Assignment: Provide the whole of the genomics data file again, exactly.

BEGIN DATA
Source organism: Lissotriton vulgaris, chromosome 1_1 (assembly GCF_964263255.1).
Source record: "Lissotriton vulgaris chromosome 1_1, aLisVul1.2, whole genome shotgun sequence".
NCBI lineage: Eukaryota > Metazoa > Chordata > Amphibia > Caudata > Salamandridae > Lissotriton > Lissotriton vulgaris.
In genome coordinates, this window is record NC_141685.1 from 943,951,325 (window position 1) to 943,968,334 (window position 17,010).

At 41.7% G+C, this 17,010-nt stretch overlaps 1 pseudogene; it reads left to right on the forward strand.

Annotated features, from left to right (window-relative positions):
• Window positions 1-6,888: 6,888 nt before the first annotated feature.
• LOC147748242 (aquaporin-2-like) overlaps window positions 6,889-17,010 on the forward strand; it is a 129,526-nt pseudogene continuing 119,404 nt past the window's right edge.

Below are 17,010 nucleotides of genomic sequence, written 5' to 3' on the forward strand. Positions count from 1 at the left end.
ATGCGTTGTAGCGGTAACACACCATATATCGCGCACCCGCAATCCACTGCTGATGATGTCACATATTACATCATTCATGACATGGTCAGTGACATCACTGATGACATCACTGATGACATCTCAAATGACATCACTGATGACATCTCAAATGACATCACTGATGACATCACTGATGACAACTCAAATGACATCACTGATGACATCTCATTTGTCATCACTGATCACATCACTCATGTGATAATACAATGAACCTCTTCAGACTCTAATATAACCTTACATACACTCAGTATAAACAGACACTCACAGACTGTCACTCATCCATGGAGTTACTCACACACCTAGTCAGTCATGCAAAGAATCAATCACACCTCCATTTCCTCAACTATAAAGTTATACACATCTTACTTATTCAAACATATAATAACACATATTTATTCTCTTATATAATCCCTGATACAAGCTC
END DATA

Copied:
Source organism: Lissotriton vulgaris, chromosome 1_1 (assembly GCF_964263255.1).
Source record: "Lissotriton vulgaris chromosome 1_1, aLisVul1.2, whole genome shotgun sequence".
NCBI lineage: Eukaryota > Metazoa > Chordata > Amphibia > Caudata > Salamandridae > Lissotriton > Lissotriton vulgaris.
In genome coordinates, this window is record NC_141685.1 from 943,951,325 (window position 1) to 943,968,334 (window position 17,010).

At 41.7% G+C, this 17,010-nt stretch overlaps 1 pseudogene; it reads left to right on the forward strand.

Annotated features, from left to right (window-relative positions):
• Window positions 1-6,888: 6,888 nt before the first annotated feature.
• LOC147748242 (aquaporin-2-like) overlaps window positions 6,889-17,010 on the forward strand; it is a 129,526-nt pseudogene continuing 119,404 nt past the window's right edge.

Below are 17,010 nucleotides of genomic sequence, written 5' to 3' on the forward strand. Positions count from 1 at the left end.
ATGCGTTGTAGCGGTAACACACCATATATCGCGCACCCGCAATCCACTGCTGATGATGTCACATATTACATCATTCATGACATGGTCAGTGACATCACTGATGACATCACTGATGACATCTCAAATGACATCACTGATGACATCTCAAATGACATCACTGATGACATCACTGATGACAACTCAAATGACATCACTGATGACATCTCATTTGTCATCACTGATCACATCACTCATGTGATAATACAATGAACCTCTTCAGACTCTAATATAACCTTACATACACTCAGTATAAACAGACACTCACAGACTGTCACTCATCCATGGAGTTACTCACACACCTAGTCAGTCATGCAAAGAATCAATCACACCTCCATTTCCTCAACTATAAAGTTATACACATCTTACTTATTCAAACATATAATAACACATATTTATTCTCTTATATAATCCCTGATACAAGCTC